Identify the greatest common factor between both denominators. Once you have listed the factors of each denominator, circle all of the common factors. The largest of the common factors is the greatest common factor (GCF) that will be used to continue solving the problem.
 In our example, 8 and 12 share the factors 1, 2, and 4.
 The greatest common factor is 4.

3
Multiply the denominators together. In order to use the greatest common factor to solve the problem, you must first multiply the two denominators together.
 Continuing our example: 8 * 12 = 96

4
Divide this product by the GCF. After finding the product of the two denominators, divide that product by the GCF you found previously. This number will be your least common denominator (LCD).

5
Divide the LCD by the original denominator. To determine the multiple needed to make the denominators equal, divide the LCD you determined by the original denominator. Multiply the numerator and the denominator of each fraction by this number. The denominators should now both be equal to the LCD.
 Example: 24 / 8 = 3; 24 / 12 = 2
 (3/3) * (3/8) = 9/24; (2/2) * (5/12) = 10/24
 9/24 + 10/24

6
Solve the rewritten equation. With the LCD found, you should be able to add and subtract the fractions in the equation without further difficulty. Remember to simplify the fraction at the end, if possible.
 Example: 9/24 + 10/24 = 19/24

1
Break each denominator into prime numbers. Factor each denominator digit into a series of prime numbers that multiply together to make that number. Prime numbers are numbers that cannot be divided by any other number. [5]
 Example: 1/4 + 1/5 + 1/12
 Prime factorization of 4: 2 * 2
 Prime factorization of 5: 5
 Prime factorization of 12: 2 * 2 * 3

2
Count the number of times each prime appears in each factorization. Tally up the number of times that each prime number appears in the factorization of each denominator digit.
 Example: There are two 2’s in 4; zero 2’s in 5; two 2’s in 12
 There are zero 3’s in 4 and 5; one 3 in 12
 There are zero 5’s in 4 and 12; one 5 in 5

3
Take the largest count for each prime. Identify the largest number of times you used each prime number for any of the denominators and note that count.
 Example: The largest count of 2 is two; the largest of 3 is one; the largest of 5 is one

4
Write that prime as many times as you counted in the previous step. Do not write out the number of times each prime number appeared throughout all the original denominators. Only write out the largest count, as determined in the previous step.

5
Multiply all the prime numbers written in this manner. Multiply the prime numbers together as they appeared in the previous step. The product of these numbers equals the LCD for the original equation.
 Example: 2 * 2 * 3 * 5 = 60
 LCD = 60

6
Divide the LCD by the original denominator. To determine the multiple needed to make the denominators equal, divide the LCD you determined by the original denominator. Multiply the numerator and the denominator of each fraction by this number. The denominators should now both be equal to the LCD.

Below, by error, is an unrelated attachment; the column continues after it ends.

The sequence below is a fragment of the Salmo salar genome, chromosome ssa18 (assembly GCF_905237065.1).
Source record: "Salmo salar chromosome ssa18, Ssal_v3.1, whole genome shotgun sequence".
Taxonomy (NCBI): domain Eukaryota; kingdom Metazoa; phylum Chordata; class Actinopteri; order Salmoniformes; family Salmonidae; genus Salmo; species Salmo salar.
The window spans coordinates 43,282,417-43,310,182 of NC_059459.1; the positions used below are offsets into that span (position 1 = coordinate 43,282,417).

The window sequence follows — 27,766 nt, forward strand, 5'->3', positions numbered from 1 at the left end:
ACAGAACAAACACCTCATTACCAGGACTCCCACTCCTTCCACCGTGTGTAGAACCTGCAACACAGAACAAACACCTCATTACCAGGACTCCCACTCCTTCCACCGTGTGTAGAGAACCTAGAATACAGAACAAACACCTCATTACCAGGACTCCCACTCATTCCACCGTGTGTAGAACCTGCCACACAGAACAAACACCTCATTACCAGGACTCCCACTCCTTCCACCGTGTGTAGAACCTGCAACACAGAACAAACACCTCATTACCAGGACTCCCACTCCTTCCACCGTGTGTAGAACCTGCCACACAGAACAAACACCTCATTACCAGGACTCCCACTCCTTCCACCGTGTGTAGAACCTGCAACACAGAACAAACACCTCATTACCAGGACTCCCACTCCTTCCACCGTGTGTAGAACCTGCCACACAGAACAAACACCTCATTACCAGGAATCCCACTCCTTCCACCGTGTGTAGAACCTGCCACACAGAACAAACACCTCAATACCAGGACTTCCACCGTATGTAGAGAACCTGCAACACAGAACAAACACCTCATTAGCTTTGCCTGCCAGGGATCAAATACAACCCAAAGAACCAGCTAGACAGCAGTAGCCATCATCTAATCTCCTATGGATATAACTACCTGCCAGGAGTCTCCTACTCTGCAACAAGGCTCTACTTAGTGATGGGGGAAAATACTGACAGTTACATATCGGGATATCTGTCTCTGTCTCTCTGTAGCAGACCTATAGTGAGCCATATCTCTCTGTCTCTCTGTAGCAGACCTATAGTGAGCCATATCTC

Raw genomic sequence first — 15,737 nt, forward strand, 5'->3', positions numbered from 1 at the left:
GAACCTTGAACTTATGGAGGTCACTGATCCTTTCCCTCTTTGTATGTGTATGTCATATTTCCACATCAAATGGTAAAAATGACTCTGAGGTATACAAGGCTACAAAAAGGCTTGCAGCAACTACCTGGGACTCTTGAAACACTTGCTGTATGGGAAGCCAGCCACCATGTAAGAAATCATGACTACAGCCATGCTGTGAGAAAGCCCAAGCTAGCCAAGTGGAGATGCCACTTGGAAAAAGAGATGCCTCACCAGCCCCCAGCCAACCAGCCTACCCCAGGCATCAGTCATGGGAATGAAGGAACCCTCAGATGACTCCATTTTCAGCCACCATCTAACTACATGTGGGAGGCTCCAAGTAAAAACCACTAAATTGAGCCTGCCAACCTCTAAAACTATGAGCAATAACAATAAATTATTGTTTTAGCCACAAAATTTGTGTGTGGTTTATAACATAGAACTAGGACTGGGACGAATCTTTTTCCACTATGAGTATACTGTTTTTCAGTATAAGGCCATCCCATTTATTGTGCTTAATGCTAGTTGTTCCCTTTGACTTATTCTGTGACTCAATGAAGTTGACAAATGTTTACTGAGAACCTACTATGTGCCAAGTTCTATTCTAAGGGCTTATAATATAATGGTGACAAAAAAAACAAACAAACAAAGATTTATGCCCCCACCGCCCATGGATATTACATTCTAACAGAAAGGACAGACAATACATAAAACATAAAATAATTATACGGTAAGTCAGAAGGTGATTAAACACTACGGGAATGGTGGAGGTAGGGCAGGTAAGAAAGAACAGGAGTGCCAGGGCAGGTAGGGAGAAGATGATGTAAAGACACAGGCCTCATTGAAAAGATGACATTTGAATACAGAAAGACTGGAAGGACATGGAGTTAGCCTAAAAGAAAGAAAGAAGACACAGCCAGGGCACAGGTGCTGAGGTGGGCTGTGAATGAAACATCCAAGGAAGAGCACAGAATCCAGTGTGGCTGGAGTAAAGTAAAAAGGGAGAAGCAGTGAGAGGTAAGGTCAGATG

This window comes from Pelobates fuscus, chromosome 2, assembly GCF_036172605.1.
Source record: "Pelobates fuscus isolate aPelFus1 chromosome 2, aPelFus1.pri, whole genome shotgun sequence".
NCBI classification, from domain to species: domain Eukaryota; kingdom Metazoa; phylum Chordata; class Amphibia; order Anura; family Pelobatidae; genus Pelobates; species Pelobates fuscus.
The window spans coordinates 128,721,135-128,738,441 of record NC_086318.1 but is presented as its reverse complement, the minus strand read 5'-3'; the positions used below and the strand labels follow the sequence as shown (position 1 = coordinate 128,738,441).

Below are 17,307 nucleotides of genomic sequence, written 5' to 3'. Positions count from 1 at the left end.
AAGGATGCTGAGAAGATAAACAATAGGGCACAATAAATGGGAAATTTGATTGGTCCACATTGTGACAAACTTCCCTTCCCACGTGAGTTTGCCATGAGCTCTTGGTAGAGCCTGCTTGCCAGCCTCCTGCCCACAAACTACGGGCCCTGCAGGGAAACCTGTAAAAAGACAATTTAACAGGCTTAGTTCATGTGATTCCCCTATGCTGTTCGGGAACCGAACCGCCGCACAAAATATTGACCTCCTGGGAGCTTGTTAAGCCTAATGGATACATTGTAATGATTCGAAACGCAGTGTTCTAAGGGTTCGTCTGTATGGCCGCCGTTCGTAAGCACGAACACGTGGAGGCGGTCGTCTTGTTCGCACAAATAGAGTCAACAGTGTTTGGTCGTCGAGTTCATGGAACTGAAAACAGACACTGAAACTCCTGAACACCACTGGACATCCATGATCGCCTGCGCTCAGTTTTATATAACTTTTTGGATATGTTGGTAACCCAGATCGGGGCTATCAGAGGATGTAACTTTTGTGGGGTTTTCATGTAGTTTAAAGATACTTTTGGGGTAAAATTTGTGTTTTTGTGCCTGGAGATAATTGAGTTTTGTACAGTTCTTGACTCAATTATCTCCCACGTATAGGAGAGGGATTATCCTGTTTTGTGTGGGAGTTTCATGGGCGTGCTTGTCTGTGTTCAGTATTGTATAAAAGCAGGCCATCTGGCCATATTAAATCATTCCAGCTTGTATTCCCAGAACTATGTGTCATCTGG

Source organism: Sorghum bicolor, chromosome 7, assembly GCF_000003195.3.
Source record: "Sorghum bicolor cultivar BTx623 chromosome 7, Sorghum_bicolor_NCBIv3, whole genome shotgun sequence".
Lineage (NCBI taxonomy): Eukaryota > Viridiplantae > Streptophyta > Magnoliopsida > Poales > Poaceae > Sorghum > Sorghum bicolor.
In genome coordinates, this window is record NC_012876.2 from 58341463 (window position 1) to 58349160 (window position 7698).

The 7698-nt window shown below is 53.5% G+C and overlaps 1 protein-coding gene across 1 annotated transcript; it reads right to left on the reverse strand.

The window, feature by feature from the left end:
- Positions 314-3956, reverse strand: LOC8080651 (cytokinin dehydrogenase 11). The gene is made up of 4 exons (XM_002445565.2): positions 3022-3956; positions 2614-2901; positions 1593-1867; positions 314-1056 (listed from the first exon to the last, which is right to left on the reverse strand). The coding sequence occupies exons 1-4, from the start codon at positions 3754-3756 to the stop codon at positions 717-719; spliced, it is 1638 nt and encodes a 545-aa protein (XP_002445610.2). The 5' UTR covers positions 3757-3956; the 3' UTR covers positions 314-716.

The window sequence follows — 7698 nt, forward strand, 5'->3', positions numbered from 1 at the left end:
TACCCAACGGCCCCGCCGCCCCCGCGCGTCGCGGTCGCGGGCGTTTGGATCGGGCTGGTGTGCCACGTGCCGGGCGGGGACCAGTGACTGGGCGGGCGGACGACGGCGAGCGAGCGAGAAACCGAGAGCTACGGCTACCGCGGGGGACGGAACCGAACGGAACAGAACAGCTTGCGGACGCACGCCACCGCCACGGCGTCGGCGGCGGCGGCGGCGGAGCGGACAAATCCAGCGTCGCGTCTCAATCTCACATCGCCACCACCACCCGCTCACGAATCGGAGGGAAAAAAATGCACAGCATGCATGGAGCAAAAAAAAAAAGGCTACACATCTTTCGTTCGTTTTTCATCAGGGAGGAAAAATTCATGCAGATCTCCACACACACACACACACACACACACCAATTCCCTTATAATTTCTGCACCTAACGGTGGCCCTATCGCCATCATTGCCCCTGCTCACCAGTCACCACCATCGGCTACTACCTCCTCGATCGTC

Example: 60/4 = 15; 60/5 = 12; 60/12 = 5
 15 * (1/4) = 15/60; 12 * (1/5) = 12/60; 5 * (1/12) = 5/60
 15/60 + 12/60 + 5/60

7
Solve the rewritten equation. With the LCD found, you should be able to add and subtract the fractions as usual. Remember to simplify the fraction at the end, if possible.
 Example: 15/60 + 12/60 + 5/60 = 32/60 = 8/15

1
Convert each integer and mixed number into an improper fraction. Convert mixed numbers into improper fractions by multiplying the integer by the denominator and adding the numerator to the product. Convert integers into improper fractions by placing the integer over a denominator of “1.”
 Example: 8 + 2 1/4 + 2/3
 8 = 8/1
 2 1/4; 2 * 4 + 1 = 8 + 1 = 9; 9/4
 Rewritten equation: 8/1 + 9/4 + 2/3

2
Find the least common denominator. Implement any of the methods used for finding the LCD of common fractions, as explained in the previous method sections. Note that for this example, we will be using the “listing multiples” method, in which a list of multiples is created for each denominator and the LCD is identified from these lists.
 Note that you do not need to create a list of multiples for 1 since any number multiplied by 1 equals itself; in other words, every number is a multiple of 1.
 Example: 4 * 1 = 4; 4 * 2 = 8; 4 * 3 = 12; 4 * 4 = 16; etc.
 3 * 1 = 3; 3 * 2 = 6; 3 * 3 = 9; 3 * 4 = 12; etc.
 The LCD = 12

3
Rewrite the original equation. Instead of multiplying the denominator alone, you must multiply the entire fraction by the digit required for changing the original denominator into the LCD.
 Example: (12/12) * (8/1) = 96/12; (3/3) * (9/4) = 27/12; (4/4) * (2/3) = 8/12
 96/12 + 27/12 + 8/12

4
Solve the equation. With the LCD determined and the original equation changed to reflect the LCD, you should be able to add and subtract without difficulty. Remember to simplify the fraction at the end, if possible.